Gregoire Maret: Harmonica With Legs He's a restless creative spirit who can't keep still on stage, but now the jazz harmonica player has the recorded document to back up his reputation. Maret brings his quartet to WBGO to perform tunes from his self-titled debut album.

Gregoire Maret: Harmonica With Legs

Gregoire Maret: Harmonica With Legs

Gregoire Maret at WBGO. Josh Jackson/WBGO hide caption

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Josh Jackson/WBGO

Gregoire Maret at WBGO.

Josh Jackson/WBGO

Hear Individual Songs From The Session


"The Man I Love"

"Lucilla's Dream"

When Baron Toots Thielemans, the Belgian harmonica legend, guested on Gregoire Maret's self-titled debut, the sense was that Maret himself had been knighted. He'd already proven himself worthy on recordings with Pat Metheny and Jacky Terrasson, but until recently, the 37-year-old didn't have his own singular statement to drive the point home.

Gregoire Maret features many of the harmonica player's past collaborators, including songwriter Raul Midón, bassist Marcus Miller and singer Cassandra Wilson.

"Having been around for a while now and played with different people, I just wanted to explore some sonic journeys," Maret says. "This is an introduction to a world — the first part of many records that will go deeper. This is the first chapter."

Maret recently brought his quartet to WBGO to play tunes from his debut album. You'll hear his fluid improvisational style in "Lucilla's Dream," featuring a samba-inspired beat from drummer Clarence Penn. The quartet also plays Maret's arrangement of Gershwin's "The Man I Love." (Cassandra Wilson sings in the album version.)

The session begins with "Crepuscule," an original composition.

"It's about those two moments of mystery during the day where it's not night or day; it's just in between, and it just feels really special to me," Maret says. "I'll go to bed very late at times, where I have a chance to see early morning. And every day I get to see the beginning of night. I love those moments. There's a certain silence during that time. Everything changes, in terms of sounds, and all the animals in nature either go to sleep or wake up. It's mystical in a sense."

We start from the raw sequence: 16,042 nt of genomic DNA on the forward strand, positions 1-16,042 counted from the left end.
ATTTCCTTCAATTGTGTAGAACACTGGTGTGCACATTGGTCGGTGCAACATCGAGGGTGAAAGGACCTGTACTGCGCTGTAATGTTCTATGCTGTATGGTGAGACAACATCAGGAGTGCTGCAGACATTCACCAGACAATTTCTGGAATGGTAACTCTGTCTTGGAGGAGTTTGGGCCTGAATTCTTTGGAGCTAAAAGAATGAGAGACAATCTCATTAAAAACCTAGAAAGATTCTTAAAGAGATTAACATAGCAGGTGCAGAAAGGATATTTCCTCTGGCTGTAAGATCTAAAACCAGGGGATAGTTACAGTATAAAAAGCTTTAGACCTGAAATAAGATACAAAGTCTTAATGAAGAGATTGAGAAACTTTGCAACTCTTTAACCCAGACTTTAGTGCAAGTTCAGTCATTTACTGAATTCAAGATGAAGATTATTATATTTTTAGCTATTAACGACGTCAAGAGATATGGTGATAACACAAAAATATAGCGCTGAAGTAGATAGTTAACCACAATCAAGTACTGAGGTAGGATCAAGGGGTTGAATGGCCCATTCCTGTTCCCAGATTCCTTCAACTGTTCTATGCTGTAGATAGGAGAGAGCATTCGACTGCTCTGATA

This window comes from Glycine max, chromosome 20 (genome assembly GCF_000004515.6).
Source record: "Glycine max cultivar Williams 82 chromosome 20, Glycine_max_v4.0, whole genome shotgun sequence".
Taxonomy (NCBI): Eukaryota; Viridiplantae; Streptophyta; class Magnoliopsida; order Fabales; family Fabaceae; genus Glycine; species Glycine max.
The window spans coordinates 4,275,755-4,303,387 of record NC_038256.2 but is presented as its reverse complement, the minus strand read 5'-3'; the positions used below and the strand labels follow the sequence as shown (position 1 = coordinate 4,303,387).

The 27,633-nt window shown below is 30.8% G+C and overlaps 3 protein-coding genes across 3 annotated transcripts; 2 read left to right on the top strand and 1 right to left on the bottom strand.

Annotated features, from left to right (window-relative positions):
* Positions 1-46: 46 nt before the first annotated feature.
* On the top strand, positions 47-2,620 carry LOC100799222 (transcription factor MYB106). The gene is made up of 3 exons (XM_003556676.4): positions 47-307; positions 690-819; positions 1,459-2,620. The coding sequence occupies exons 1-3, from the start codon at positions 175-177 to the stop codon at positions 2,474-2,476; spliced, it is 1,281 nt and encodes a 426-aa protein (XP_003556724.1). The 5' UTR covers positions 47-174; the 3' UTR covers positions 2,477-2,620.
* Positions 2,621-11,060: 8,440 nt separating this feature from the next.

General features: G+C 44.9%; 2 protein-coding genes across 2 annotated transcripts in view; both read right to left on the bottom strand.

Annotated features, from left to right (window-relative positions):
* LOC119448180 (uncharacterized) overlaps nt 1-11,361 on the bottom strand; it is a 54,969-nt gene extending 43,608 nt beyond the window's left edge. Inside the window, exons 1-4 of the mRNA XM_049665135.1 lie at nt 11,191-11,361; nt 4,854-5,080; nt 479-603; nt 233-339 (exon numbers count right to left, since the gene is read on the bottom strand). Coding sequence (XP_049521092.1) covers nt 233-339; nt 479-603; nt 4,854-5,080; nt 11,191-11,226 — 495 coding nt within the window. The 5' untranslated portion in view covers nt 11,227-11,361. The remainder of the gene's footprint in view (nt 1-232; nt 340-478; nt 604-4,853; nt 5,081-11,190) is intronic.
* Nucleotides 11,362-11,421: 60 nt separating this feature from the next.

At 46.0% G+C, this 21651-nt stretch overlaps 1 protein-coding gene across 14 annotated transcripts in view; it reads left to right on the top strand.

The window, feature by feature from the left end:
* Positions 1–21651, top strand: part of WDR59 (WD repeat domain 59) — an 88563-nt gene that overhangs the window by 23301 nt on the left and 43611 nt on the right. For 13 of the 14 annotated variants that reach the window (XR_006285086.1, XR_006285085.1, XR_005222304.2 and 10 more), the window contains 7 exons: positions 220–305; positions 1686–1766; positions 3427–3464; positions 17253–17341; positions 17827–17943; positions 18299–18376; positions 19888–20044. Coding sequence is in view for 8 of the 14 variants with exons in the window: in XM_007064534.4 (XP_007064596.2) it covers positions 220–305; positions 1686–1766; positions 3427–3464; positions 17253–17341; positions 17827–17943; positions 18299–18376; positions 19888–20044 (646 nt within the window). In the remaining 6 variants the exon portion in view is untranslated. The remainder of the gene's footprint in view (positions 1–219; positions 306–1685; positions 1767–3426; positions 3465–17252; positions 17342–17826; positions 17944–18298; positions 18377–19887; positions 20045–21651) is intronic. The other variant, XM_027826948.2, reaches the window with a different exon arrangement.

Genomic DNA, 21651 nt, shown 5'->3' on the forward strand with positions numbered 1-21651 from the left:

This performance demonstrates much about Gregoire Maret, but you can't see the sheer energy exerted as he places the harmonica in his mouth. His whole body oscillates while he solos, all while balancing on his tiptoes.

"It's only after a performance that I realize that I had intense physical activity during a concert," he says. "I don't even realize it when I play. Sometimes, if I play a long concert and it's really intense, I'll feel my legs."

If Gregoire Maret is the first chapter, then much of his story has legs.

"I love changes," he says. "I'm not someone who's melancholic and stays with one appearance or style. I kind of move on. It's the same with music. I get excited about a style, and then I need to explore something else."

Personnel: Gregoire Maret, harmonica; Federico Gonzalez Peña, piano/keyboard; Ben Williams, acoustic and electric bass; Clarence Penn, drums.